Rigvir, a Latvia-invented injectable cancer drug, finds itself at the center of fresh controversy after LTV investigative show De Facto revealed vials of Rigvir virus sold to patients appeared to be less than they seem.
The Health Inspectorate and the State Agency of Medicines (ZVA) decided last autumn to test the anti-cancer product Rigvir in the laboratory and the preliminary results have proven to be deeply concerning, reported De Facto March 24.
A sample of Rigvir was sent to an independent laboratory in the United Kingdom. It found that the amount of Rigvir ECHO-7 virus, which is supposed to fight cancer cells, is of a much smaller amount than promised by the manufacturer.
It’s like buying what you think is lemon juice, but finding that what you have is lemon-flavored water,
said Guntars Kaspars,
ZVA’s deputy laboratory director.
Following the results of the first tests, another batch of samples has been sent for testing to the UK, with results expected soon. Meanwhile, Rigvir was removed from sale in Latvia, as recently reported, though the company said at the time that this was due to “financial reasons” and made no mention of clinical concerns.
The public should not be worried about some sort of problem, and it does not threaten public health,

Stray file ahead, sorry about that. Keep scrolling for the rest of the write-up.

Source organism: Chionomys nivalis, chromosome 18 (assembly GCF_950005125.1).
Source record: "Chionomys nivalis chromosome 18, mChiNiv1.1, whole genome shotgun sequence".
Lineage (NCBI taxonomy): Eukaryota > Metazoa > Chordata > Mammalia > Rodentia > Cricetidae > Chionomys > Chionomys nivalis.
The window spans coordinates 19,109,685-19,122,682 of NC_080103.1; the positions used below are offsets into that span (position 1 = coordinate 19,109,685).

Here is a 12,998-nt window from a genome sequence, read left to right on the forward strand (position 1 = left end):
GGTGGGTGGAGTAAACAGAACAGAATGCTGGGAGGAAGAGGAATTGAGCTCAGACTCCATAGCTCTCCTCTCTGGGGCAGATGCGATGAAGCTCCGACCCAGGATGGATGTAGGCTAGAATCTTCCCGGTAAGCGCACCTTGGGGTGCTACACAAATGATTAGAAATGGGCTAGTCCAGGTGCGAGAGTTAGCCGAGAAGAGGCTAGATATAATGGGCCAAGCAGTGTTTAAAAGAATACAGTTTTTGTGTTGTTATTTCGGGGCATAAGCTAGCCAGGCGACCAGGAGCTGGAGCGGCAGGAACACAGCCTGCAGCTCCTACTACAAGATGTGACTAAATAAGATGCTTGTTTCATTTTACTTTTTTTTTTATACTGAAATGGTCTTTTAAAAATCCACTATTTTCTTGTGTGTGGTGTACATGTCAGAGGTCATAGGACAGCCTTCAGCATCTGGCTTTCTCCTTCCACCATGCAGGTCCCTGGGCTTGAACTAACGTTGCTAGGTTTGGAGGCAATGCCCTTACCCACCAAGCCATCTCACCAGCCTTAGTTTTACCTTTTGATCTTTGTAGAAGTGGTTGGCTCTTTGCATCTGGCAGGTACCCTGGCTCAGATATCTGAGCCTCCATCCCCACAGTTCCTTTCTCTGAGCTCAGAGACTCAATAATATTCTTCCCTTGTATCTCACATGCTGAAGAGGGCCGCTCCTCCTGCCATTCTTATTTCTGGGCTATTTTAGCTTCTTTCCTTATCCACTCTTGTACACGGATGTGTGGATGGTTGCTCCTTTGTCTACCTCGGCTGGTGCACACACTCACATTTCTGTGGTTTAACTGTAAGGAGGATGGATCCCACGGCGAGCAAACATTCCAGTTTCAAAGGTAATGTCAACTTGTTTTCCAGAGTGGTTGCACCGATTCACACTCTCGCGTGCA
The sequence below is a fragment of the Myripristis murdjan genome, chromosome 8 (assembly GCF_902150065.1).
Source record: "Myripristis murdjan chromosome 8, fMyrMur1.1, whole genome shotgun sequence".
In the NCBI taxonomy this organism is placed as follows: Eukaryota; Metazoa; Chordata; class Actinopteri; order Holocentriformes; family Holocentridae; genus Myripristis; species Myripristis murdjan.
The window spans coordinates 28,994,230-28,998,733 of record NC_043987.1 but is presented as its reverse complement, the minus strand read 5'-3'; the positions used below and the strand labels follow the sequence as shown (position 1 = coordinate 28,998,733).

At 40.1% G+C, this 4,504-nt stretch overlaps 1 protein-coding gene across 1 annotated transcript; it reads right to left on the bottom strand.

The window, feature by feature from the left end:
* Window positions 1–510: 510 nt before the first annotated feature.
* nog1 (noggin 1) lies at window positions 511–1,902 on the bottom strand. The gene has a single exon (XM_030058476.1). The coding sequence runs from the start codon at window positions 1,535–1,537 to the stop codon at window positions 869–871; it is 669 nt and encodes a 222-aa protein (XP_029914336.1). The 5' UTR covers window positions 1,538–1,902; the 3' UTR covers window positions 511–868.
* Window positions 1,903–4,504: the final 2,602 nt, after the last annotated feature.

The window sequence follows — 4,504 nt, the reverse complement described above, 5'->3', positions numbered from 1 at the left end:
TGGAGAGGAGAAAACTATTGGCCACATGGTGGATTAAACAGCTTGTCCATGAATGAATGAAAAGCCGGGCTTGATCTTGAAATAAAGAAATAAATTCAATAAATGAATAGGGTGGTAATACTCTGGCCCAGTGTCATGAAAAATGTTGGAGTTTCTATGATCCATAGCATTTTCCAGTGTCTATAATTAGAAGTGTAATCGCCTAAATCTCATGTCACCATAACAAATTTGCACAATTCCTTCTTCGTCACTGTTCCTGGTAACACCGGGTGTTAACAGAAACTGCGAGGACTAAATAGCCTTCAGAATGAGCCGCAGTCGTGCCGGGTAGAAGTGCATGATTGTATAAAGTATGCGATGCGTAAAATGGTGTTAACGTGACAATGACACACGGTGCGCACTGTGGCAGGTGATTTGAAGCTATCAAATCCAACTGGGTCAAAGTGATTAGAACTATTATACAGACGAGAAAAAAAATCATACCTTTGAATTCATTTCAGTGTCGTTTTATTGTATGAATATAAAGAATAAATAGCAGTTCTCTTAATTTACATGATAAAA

said Rigvir representative Kristīne Jučkoviča, again insisting that the medication had been pulled from the market as a result of financial restructuring.
According to De Facto, if the findings of the later samples are the same as those of the first samples, the medicine will likely banned from sale in Latvia and excluded from the list of reimbursable medications.
Two years ago, doctors’ medical organizations (including the Latvian Oncologists Association) asked for the product to be withdrawn from the list of reimbursable medicines and for its registration in the national medicines register to be withdrawn on the basis that the clinical data supporting its effectiveness was of poor quality and the money spent on Rigvir could more usefully be spent on other cancer treatments. Last year the state contributed around 240,000 euros towards the costs of patients undergoing treatment with Rigvir.
The request was ignored by the Health Ministry and Rigvir has liked to portray itself as a Latvian success story pioneering cancer treatment, despite its lack of necessary clinical certification for sale in the rest of the European Union or the United States.
As previously reported, Rigvir is no stranger to controversy, with questions asked repeatedly about the validity of its clinical claims, and its methods of marketing itself to cancer patients overseas via the International Virotherapy Center, which has its official address in Dubai, an office in Latvia and call centers in the UK and US.